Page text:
28

I have a column "created" with type timestamp without time zone default now() in a PostgreSQL database.

If I select colums, it has a nice and readable format per default:

SELECT created FROM mytable;

         created
---------------------------
2011-05-17 10:40:28.876944

But I would like to get the timestamp in only milliseconds (as a Long). Something like this:

SELECT myformat(created) FROM mytable;

     created
-----------------
2432432343876944

How can I get the timestamp column in only milliseconds from PostgreSQL?


Response to Jack:

I do get the same difference as you (-3600), but if I use timestamp with time zone I can see that the "error" or difference is because '1970-01-01' gets time zone +01.

create table my_table_2(created timestamp with time zone);
CREATE TABLE
insert into my_table_2 (created) values (now()), ('1970-01-01');
INSERT 0 2
select created, extract(epoch from created) from my_table_2;
            created            |    date_part
-------------------------------+------------------
 2011-05-18 11:03:16.909338+02 | 1305709396.90934
 1970-01-01 00:00:00+01        |            -3600
(2 rows)

Is the difference a bug? I may be because of "Daylight saving times" at the moment?


Also interesting while using to_timestamp() to insert timestamp 0 and 1.

insert into my_table_2 (created) values (to_timestamp(0));
INSERT 0 1

insert into my_table_2 (created) values (to_timestamp(1));
INSERT 0 1
select created, extract(epoch from created) from my_table_2;
            created            |    date_part
-------------------------------+------------------
 2011-05-18 11:03:16.909338+02 | 1305709396.90934
 1970-01-01 00:00:00+01        |            -3600
 1970-01-01 01:00:00+01        |                0
 1970-01-01 01:00:01+01        |                1
34

Use EXTRACT and the UNIX-Timestamp

SELECT EXTRACT(EPOCH FROM TIMESTAMP '2011-05-17 10:40:28.876944') * 1000;

would give

1305621628876.94

Multiply it by 1000 to turn it into milliseconds. You can then convert it to whatever you want (decimal would be a good choice). Don't forget to keep the timezone in mind. JackPDouglas has such an example in his answer. Here is an excerpt from his answer (created being the column with your timetamp) that illustrates how to work with timezones:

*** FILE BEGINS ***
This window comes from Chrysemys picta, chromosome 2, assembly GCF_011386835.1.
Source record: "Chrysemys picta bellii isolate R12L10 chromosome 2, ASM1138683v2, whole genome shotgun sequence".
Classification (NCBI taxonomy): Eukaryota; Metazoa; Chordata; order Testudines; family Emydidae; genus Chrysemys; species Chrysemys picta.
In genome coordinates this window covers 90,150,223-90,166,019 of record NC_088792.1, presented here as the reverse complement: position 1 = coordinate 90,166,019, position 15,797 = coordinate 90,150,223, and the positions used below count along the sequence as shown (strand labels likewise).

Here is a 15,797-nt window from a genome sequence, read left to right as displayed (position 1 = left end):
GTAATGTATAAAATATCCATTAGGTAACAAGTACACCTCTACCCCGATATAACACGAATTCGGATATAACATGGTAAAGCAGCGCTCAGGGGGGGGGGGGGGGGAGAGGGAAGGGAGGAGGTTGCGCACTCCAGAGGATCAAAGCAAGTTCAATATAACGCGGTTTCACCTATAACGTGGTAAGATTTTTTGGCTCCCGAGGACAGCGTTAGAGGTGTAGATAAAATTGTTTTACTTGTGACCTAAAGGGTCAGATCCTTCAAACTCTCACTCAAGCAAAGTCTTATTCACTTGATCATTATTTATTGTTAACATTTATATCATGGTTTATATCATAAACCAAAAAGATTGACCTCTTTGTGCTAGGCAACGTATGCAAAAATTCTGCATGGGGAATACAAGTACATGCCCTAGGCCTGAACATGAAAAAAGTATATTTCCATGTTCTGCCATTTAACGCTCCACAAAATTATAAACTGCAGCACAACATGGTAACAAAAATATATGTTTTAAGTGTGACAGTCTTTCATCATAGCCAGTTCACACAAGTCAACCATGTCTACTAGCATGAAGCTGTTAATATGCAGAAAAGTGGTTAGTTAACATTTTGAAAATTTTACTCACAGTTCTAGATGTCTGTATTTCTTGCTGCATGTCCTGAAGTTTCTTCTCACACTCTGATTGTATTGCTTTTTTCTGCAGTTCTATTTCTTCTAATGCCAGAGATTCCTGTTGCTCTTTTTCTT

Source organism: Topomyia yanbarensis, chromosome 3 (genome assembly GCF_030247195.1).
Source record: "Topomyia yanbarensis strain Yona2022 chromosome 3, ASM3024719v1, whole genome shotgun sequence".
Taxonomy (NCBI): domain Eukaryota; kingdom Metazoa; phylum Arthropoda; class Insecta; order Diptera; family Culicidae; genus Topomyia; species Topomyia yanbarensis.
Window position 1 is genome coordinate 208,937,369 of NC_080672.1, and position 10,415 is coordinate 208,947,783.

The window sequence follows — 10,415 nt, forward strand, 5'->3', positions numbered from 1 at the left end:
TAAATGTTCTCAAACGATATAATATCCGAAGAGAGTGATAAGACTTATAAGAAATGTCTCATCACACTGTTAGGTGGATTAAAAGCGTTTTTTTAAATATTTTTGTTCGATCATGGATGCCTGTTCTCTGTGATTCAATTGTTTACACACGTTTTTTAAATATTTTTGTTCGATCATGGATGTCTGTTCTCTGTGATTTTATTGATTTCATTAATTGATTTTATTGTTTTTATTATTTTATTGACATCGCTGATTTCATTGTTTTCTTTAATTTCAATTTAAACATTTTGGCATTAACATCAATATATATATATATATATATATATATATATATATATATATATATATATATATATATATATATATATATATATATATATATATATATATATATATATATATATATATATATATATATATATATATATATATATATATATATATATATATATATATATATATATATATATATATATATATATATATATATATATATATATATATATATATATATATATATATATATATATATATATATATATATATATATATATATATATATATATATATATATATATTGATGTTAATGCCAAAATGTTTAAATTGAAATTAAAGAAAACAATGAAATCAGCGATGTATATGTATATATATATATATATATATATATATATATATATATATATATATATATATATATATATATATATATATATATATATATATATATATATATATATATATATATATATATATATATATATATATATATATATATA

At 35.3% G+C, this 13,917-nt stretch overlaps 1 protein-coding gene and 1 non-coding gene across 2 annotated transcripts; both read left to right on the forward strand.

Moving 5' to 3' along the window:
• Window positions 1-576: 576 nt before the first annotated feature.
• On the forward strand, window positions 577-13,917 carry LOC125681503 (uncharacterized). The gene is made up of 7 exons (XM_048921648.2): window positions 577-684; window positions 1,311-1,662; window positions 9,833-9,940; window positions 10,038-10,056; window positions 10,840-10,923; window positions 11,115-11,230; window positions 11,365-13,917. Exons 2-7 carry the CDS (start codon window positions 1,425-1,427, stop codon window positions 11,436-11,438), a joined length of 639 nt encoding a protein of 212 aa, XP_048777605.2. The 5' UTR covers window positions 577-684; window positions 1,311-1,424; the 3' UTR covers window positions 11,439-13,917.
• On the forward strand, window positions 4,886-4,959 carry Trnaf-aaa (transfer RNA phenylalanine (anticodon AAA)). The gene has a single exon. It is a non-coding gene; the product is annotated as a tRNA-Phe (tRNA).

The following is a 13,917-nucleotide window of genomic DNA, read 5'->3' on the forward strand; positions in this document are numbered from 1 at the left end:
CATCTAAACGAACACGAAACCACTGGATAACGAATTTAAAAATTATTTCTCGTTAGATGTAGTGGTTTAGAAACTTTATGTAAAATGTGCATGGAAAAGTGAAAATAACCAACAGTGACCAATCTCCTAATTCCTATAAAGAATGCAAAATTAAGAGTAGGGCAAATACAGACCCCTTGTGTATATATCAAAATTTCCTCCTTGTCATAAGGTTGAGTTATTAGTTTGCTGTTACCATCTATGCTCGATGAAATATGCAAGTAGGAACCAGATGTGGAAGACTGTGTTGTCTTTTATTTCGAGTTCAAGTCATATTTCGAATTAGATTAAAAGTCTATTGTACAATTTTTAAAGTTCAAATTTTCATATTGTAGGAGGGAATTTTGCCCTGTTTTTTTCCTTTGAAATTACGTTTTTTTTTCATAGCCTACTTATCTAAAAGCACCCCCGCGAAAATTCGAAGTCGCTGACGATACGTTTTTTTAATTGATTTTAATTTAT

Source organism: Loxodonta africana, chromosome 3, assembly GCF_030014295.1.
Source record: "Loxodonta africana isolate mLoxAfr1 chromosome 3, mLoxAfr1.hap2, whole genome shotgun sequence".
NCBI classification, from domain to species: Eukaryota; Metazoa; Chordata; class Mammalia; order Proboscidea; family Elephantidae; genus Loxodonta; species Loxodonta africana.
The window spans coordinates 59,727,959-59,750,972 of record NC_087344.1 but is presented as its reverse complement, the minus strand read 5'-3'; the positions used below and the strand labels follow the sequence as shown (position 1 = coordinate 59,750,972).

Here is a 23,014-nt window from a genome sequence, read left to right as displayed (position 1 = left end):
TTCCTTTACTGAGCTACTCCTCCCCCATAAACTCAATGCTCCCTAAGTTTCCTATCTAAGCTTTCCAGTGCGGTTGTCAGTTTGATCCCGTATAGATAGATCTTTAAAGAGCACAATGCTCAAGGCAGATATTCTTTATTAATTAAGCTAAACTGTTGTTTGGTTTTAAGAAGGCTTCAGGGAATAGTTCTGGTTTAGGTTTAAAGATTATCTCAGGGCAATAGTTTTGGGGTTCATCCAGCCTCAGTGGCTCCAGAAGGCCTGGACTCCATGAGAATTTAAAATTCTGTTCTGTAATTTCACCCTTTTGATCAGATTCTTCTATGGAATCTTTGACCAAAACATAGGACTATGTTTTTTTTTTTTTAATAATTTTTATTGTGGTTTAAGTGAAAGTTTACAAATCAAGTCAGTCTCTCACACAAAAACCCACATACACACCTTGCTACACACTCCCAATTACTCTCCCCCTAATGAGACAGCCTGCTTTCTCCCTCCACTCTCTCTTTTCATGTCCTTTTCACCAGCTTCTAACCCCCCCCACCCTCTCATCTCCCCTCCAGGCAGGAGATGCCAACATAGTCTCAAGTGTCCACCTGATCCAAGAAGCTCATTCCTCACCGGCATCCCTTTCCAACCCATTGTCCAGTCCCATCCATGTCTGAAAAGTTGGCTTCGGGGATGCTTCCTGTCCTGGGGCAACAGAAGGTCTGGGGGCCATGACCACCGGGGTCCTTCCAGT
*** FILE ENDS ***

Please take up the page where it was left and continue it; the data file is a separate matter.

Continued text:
SELECT EXTRACT(EPOCH FROM created AT TIME ZONE 'UTC') FROM my_table;
5

--EDIT--

I've discovered this (see below) is basically wrong. See How do I get the current unix timestamp from PostgreSQL? for the source of my confusion...

--END EDIT--

Posting as an answer because it won't work as a comment.

testbed:

create role stack;
grant stack to dba;
create schema authorization stack;
set role stack;

create table my_table(created timestamp);
insert into my_table(created) values(now()),('1970-01-01');
\d my_table
              Table "stack.my_table"
 Column  |            Type             | Modifiers
---------+-----------------------------+-----------
 created | timestamp without time zone |

queries:

select created, extract(epoch from created) from my_table;

          created          |    date_part
---------------------------+------------------
 2011-05-17 13:18:48.03266 | 1305634728.03266
 1970-01-01 00:00:00       |            -3600


select created, extract(epoch from date_trunc('milliseconds', created)) 
from my_table;

          created          |    date_part
---------------------------+------------------
 2011-05-17 13:18:48.03266 | 1305634728.03266
 1970-01-01 00:00:00       |            -3600


select created, extract(epoch from created at time zone 'UTC') from my_table;

          created          |    date_part
---------------------------+------------------
 2011-05-17 13:18:48.03266 | 1305638328.03266
 1970-01-01 00:00:00       |                0

note date_part in the third query is: 1305638328.03266 - 3600 different.

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